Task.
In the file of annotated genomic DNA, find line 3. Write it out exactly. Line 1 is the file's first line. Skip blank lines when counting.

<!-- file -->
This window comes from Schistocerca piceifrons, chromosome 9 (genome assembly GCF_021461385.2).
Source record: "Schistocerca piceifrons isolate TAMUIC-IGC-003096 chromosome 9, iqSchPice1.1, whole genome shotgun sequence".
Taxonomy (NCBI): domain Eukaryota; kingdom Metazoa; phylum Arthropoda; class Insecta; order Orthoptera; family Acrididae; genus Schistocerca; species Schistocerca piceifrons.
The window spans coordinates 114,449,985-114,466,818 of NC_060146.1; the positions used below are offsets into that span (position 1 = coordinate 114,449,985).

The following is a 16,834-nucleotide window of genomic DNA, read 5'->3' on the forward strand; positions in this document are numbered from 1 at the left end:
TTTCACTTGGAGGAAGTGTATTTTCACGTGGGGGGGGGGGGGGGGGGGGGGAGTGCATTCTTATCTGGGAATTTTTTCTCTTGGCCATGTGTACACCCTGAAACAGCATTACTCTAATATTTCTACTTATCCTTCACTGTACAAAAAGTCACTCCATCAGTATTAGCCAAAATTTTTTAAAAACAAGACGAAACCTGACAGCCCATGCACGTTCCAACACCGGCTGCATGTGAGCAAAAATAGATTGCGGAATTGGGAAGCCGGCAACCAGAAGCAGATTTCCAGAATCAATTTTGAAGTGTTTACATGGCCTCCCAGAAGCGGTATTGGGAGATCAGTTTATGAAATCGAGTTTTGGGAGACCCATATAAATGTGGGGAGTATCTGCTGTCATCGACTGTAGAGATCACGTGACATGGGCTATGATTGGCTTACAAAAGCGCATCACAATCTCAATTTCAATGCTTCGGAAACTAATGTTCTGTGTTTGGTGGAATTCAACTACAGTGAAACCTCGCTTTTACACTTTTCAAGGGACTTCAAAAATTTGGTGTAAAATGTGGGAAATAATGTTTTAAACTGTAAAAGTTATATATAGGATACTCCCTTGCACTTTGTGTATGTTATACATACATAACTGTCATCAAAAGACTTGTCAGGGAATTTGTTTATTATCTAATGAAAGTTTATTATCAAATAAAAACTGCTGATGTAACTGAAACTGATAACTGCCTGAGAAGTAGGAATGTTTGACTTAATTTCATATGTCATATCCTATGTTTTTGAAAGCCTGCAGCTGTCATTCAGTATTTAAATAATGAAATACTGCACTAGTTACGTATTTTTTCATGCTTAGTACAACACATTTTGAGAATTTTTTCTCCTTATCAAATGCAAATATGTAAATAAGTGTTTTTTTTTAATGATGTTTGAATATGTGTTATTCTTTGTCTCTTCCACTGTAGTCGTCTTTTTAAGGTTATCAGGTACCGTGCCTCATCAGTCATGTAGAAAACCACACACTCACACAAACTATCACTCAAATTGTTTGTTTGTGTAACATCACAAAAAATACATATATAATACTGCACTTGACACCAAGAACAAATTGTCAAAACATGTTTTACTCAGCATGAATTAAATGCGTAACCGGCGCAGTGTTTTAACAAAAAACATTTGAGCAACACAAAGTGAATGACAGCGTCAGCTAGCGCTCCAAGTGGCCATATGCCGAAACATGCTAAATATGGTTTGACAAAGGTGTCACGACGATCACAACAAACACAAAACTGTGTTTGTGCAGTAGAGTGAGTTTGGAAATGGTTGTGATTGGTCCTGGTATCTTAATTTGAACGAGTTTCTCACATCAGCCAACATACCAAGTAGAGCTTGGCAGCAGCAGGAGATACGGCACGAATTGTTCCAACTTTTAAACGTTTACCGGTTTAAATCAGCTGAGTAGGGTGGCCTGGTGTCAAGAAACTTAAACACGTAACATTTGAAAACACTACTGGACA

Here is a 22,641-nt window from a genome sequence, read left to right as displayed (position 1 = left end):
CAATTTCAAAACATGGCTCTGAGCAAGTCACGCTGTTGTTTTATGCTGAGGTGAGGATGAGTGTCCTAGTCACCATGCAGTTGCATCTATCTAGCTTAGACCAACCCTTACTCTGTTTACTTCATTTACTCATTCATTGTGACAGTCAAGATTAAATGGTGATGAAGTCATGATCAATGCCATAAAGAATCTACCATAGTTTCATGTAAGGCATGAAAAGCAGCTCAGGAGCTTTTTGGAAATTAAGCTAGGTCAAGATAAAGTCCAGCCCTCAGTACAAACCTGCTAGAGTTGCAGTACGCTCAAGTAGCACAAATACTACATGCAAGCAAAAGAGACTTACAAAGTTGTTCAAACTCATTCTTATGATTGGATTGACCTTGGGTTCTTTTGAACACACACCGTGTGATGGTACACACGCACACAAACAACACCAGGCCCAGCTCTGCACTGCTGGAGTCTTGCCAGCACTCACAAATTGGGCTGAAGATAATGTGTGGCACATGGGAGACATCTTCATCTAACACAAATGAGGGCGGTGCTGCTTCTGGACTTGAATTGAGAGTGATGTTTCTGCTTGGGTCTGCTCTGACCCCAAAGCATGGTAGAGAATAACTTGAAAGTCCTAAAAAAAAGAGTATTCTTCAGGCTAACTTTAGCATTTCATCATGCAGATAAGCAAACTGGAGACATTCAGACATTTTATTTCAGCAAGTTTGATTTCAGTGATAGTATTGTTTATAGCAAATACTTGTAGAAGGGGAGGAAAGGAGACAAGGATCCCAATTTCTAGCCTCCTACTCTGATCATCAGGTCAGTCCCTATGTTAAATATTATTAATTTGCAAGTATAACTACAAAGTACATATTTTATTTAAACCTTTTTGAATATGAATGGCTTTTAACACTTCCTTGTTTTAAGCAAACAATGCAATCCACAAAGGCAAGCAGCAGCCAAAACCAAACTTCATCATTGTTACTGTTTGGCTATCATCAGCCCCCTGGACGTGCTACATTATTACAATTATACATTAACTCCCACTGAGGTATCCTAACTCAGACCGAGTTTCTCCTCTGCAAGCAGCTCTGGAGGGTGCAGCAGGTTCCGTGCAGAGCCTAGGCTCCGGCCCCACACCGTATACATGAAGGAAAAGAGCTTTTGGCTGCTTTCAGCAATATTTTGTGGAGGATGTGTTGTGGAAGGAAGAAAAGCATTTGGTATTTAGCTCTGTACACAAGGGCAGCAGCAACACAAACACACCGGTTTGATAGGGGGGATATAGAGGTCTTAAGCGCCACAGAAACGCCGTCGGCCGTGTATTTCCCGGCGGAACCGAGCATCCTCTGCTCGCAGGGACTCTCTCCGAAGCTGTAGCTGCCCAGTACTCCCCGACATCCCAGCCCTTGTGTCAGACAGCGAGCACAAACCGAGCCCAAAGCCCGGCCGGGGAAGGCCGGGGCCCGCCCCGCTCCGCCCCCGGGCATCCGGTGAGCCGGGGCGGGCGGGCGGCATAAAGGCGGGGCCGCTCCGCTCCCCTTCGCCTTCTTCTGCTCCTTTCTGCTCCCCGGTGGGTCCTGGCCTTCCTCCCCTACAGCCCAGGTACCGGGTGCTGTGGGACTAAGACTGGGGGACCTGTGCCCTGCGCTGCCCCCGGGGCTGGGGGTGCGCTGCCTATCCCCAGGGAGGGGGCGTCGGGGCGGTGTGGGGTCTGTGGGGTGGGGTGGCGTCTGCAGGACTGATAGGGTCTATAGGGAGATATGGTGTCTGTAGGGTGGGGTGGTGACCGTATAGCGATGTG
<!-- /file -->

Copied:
Taxonomy (NCBI): domain Eukaryota; kingdom Metazoa; phylum Arthropoda; class Insecta; order Orthoptera; family Acrididae; genus Schistocerca; species Schistocerca piceifrons.